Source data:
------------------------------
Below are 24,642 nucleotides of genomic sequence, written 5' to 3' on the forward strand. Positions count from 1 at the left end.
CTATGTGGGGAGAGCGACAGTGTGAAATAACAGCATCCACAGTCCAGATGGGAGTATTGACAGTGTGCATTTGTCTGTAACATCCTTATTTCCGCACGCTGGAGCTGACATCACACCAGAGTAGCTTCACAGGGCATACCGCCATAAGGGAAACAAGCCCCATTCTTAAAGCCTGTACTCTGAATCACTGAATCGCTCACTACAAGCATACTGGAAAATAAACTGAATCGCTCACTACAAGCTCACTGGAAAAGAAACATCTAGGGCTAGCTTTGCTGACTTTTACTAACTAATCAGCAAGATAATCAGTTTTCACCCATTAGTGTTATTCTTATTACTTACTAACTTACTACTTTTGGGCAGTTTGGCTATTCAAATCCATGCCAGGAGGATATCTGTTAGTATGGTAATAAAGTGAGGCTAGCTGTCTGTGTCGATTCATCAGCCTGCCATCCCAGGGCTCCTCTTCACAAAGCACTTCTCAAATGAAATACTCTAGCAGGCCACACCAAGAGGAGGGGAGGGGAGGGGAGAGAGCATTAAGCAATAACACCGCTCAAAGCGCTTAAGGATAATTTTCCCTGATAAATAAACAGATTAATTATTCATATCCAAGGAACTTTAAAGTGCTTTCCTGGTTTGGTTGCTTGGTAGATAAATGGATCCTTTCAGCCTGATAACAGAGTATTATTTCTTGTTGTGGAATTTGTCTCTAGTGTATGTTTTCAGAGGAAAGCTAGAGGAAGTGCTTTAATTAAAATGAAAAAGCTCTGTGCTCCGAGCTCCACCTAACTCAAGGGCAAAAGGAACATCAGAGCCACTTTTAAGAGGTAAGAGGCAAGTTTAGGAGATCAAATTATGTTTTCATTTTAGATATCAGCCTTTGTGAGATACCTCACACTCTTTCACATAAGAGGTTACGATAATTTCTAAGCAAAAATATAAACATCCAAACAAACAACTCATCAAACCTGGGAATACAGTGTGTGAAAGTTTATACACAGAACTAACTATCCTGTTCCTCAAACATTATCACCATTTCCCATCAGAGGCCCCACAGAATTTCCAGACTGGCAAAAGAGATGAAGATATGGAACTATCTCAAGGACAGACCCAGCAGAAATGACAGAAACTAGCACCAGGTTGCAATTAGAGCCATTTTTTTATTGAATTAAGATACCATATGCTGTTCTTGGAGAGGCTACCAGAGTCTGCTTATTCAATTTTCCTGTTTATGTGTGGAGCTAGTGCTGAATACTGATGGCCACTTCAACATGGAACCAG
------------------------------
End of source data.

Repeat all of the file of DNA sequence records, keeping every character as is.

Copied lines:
Below are 24,642 nucleotides of genomic sequence, written 5' to 3' on the forward strand. Positions count from 1 at the left end.
CTATGTGGGGAGAGCGACAGTGTGAAATAACAGCATCCACAGTCCAGATGGGAGTATTGACAGTGTGCATTTGTCTGTAACATCCTTATTTCCGCACGCTGGAGCTGACATCACACCAGAGTAGCTTCACAGGGCATACCGCCATAAGGGAAACAAGCCCCATTCTTAAAGCCTGTACTCTGAATCACTGAATCGCTCACTACAAGCATACTGGAAAATAAACTGAATCGCTCACTACAAGCTCACTGGAAAAGAAACATCTAGGGCTAGCTTTGCTGACTTTTACTAACTAATCAGCAAGATAATCAGTTTTCACCCATTAGTGTTATTCTTATTACTTACTAACTTACTACTTTTGGGCAGTTTGGCTATTCAAATCCATGCCAGGAGGATATCTGTTAGTATGGTAATAAAGTGAGGCTAGCTGTCTGTGTCGATTCATCAGCCTGCCATCCCAGGGCTCCTCTTCACAAAGCACTTCTCAAATGAAATACTCTAGCAGGCCACACCAAGAGGAGGGGAGGGGAGGGGAGAGAGCATTAAGCAATAACACCGCTCAAAGCGCTTAAGGATAATTTTCCCTGATAAATAAACAGATTAATTATTCATATCCAAGGAACTTTAAAGTGCTTTCCTGGTTTGGTTGCTTGGTAGATAAATGGATCCTTTCAGCCTGATAACAGAGTATTATTTCTTGTTGTGGAATTTGTCTCTAGTGTATGTTTTCAGAGGAAAGCTAGAGGAAGTGCTTTAATTAAAATGAAAAAGCTCTGTGCTCCGAGCTCCACCTAACTCAAGGGCAAAAGGAACATCAGAGCCACTTTTAAGAGGTAAGAGGCAAGTTTAGGAGATCAAATTATGTTTTCATTTTAGATATCAGCCTTTGTGAGATACCTCACACTCTTTCACATAAGAGGTTACGATAATTTCTAAGCAAAAATATAAACATCCAAACAAACAACTCATCAAACCTGGGAATACAGTGTGTGAAAGTTTATACACAGAACTAACTATCCTGTTCCTCAAACATTATCACCATTTCCCATCAGAGGCCCCACAGAATTTCCAGACTGGCAAAAGAGATGAAGATATGGAACTATCTCAAGGACAGACCCAGCAGAAATGACAGAAACTAGCACCAGGTTGCAATTAGAGCCATTTTTTTATTGAATTAAGATACCATATGCTGTTCTTGGAGAGGCTACCAGAGTCTGCTTATTCAATTTTCCTGTTTATGTGTGGAGCTAGTGCTGAATACTGATGGCCACTTCAACATGGAACCAG